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Thread: Plastics's Biodegradability

  1. #1 Plastics's Biodegradability 
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    Hi guys,
    How can we enhance the degradability of plastics in nature?
    You think waste waters will contain any plastic eating microbe? Or
    You think we can modify a microbe's metabolism by depriving it of a limiting nutrient factor( eg- Carbon) so that it uses up the carbon present in the plastics?


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  3. #2  
    Forum Ph.D. Leszek Luchowski's Avatar
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    Plastic contains chemical energy - you can set fire to almost any piece of plastic and obtain heat.

    So I suppose sooner or later some plastic-eating microbes or other organisms will come into existence, wether by evolution or by human design.


    And then we will be in big trouble. For one thing, think of all the plastic piping and plastic-insulated cables that is buried in the ground and expected to last almost forever.

    Water pipes, sewage pipes, gas mains, power, telephone lines etc would suddenly start rotting and need replacement, say, every 3 years instead of 20 or 40.

    What about all the layers of insulating foil in the foundations and floors of buildings. No way to replace them without pulling the whole thing down.

    And these are just a few examples.

    Take care,
    Leszek.


    Leszek. Pronounced [LEH-sheck]. The wondering Slav.
    History teaches us that we don't learn from history.
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  4. #3  
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    See, my purpose is not to degrade the useful plastics in our env, rather its the plastics that we consider as rubbish that i'm interested, rather concerned, in. Plastic is becoming a major pollutant all over the world, especially in third world countries, and burning the plastic is not at all the solution as it emits harmful fumes that are not only carcinogenic but also causes n no. of respiratory defects.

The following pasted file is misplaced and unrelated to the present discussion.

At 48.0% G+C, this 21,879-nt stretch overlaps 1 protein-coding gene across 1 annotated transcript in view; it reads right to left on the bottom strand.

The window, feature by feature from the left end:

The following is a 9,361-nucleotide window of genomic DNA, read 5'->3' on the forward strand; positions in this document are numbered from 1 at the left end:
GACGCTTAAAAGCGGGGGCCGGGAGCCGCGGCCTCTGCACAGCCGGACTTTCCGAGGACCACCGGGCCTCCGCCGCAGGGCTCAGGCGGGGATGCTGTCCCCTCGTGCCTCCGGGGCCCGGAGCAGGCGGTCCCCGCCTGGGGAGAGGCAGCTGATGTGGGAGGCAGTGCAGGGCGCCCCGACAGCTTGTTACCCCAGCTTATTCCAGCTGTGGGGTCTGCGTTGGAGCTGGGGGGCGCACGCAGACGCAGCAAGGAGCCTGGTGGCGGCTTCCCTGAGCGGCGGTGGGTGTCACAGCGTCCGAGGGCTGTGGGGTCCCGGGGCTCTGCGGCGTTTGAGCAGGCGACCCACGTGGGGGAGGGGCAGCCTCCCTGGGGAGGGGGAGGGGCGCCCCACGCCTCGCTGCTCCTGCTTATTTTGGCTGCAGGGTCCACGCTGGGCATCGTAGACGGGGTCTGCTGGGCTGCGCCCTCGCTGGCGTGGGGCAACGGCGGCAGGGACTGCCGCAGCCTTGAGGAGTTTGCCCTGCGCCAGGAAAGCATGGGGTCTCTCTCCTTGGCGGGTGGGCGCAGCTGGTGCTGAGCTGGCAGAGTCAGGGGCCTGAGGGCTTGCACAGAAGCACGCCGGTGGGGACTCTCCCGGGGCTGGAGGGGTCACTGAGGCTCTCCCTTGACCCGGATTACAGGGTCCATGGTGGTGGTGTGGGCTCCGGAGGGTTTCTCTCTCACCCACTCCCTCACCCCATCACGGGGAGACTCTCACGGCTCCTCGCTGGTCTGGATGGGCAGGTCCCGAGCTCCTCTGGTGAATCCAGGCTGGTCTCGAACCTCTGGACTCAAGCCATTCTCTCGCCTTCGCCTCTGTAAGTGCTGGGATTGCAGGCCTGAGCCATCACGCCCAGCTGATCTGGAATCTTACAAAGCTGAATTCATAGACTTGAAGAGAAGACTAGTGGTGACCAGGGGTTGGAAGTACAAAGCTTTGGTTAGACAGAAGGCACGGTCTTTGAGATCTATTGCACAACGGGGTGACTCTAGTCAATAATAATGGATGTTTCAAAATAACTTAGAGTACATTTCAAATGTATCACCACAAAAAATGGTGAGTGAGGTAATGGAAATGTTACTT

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  5. #4  
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    pretty complex issue here. Plastic already degrades naturally though very very slowly. I think what we can do is create a microbe that responds and is triggered by a certain chemical that the plastic can be treated with. The plastic that has this chemical is eaten by this microbe and the non treated plastic is left alone. While difficult I believe this is achievable.
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  6. #5  
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    I think we're more concerned about natural selection allowing such bacteria arise naturally which would be out of our control. (a bit like nylonase producing pseudomonas).
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  7. #6  
    Time Lord
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    We put starch in the plastics meant to degrade.


    The new PEX pipes used in most new construction have an unforeseen weakness. I've read reports of rodents chewing through the plastic. And this is water under pressure so the property damage can be serious. Since house mice and rats do require a moisture source, and they're mammals able to learn and pass survival skills, it is possible some will thrive by irrigating the house they're in until evicted to the next one.
    A pong by any other name is still a pong. -williampinn
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  8. #7  
    Forum Freshman RathDinen's Avatar
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    Do anyone know about the number in recycle logo that usually be at the bottom of bottles or plastic container?

    A friend told me that we cannot use the plastic bottles or container that comes with number 1-3 because the plastics materials will be absorbed into the food or water...better choose container with number 4-7 cause it safer.....why is that?
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